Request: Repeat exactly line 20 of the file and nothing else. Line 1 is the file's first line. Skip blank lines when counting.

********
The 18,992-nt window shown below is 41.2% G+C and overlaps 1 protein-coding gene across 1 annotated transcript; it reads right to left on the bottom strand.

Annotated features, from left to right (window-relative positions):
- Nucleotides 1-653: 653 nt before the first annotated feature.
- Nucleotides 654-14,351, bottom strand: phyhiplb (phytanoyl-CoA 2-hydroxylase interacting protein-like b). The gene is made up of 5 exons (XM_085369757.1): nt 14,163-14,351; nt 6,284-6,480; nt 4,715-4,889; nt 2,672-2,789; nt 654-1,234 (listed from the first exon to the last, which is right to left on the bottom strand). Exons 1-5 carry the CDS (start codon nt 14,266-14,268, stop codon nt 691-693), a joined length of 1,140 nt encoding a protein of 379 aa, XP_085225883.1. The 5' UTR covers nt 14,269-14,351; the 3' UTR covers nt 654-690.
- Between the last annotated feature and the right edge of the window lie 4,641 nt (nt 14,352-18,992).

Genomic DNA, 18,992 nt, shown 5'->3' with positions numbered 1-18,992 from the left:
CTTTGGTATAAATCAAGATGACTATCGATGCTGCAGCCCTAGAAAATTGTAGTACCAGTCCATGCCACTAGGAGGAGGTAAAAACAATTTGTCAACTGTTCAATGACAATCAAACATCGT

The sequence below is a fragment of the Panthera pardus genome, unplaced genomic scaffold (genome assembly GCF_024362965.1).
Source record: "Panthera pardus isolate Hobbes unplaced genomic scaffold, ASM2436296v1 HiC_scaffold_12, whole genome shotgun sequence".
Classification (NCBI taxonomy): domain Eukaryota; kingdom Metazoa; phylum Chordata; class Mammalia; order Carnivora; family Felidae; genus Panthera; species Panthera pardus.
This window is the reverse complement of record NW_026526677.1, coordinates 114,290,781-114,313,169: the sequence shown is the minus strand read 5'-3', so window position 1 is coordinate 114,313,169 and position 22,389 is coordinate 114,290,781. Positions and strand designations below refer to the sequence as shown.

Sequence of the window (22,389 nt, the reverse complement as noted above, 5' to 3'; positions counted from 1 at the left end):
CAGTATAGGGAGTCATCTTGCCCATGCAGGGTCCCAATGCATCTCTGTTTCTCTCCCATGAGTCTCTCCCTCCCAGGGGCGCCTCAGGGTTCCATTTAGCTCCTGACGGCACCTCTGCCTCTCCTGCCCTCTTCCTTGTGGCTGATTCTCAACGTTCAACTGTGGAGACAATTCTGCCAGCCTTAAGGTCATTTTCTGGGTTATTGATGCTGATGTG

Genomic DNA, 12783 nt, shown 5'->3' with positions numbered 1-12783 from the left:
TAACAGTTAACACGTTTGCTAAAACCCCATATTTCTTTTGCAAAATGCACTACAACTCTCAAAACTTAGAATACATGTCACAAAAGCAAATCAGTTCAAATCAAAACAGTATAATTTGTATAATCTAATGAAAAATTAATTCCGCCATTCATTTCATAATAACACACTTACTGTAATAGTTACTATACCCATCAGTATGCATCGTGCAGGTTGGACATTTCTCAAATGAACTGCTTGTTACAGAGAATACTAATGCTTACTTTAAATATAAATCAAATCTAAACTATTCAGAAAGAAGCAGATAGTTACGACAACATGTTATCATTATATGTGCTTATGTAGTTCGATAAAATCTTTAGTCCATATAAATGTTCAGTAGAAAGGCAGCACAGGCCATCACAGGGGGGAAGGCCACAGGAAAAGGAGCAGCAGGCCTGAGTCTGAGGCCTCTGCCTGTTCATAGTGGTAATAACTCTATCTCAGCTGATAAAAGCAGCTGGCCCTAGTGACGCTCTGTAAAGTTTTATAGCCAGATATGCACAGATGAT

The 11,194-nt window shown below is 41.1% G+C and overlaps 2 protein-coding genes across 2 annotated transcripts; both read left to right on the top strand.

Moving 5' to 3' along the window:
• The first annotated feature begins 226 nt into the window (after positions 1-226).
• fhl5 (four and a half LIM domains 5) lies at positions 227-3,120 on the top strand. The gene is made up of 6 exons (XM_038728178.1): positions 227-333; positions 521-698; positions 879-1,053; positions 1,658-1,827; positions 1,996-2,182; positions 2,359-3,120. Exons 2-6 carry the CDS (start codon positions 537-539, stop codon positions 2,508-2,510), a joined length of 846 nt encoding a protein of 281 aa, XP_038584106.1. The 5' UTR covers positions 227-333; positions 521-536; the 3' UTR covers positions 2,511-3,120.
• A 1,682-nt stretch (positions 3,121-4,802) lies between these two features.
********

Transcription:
• A 1,682-nt stretch (positions 3,121-4,802) lies between these two features.